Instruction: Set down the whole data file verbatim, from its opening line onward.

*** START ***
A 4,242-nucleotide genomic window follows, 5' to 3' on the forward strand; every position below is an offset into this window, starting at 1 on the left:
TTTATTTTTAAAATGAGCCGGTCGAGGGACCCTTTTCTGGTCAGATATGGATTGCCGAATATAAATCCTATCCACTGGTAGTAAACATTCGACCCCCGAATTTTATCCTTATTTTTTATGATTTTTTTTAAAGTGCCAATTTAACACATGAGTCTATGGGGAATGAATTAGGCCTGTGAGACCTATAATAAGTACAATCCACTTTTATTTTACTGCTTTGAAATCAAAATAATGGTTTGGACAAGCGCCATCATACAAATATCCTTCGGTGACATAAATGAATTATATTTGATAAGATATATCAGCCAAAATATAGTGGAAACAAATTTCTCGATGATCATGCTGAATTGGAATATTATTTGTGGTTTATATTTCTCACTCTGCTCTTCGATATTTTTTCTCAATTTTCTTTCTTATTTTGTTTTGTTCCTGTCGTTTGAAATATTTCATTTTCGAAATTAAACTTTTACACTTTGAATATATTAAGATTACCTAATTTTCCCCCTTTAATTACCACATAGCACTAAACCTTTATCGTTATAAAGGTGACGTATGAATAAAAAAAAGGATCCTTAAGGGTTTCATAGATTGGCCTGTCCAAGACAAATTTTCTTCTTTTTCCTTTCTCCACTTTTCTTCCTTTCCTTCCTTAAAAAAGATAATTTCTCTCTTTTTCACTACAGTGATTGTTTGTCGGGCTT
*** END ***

A 4,242-nucleotide genomic window follows, 5' to 3' on the forward strand; every position below is an offset into this window, starting at 1 on the left:
TTTATTTTTAAAATGAGCCGGTCGAGGGACCCTTTTCTGGTCAGATATGGATTGCCGAATATAAATCCTATCCACTGGTAGTAAACATTCGACCCCCGAATTTTATCCTTATTTTTTATGATTTTTTTTAAAGTGCCAATTTAACACATGAGTCTATGGGGAATGAATTAGGCCTGTGAGACCTATAATAAGTACAATCCACTTTTATTTTACTGCTTTGAAATCAAAATAATGGTTTGGACAAGCGCCATCATACAAATATCCTTCGGTGACATAAATGAATTATATTTGATAAGATATATCAGCCAAAATATAGTGGAAACAAATTTCTCGATGATCATGCTGAATTGGAATATTATTTGTGGTTTATATTTCTCACTCTGCTCTTCGATATTTTTTCTCAATTTTCTTTCTTATTTTGTTTTGTTCCTGTCGTTTGAAATATTTCATTTTCGAAATTAAACTTTTACACTTTGAATATATTAAGATTACCTAATTTTCCCCCTTTAATTACCACATAGCACTAAACCTTTATCGTTATAAAGGTGACGTATGAATAAAAAAAAGGATCCTTAAGGGTTTCATAGATTGGCCTGTCCAAGACAAATTTTCTTCTTTTTCCTTTCTCCACTTTTCTTCCTTTCCTTCCTTAAAAAAGATAATTTCTCTCTTTTTCACTACAGTGATTGTTTGTCGGGCTT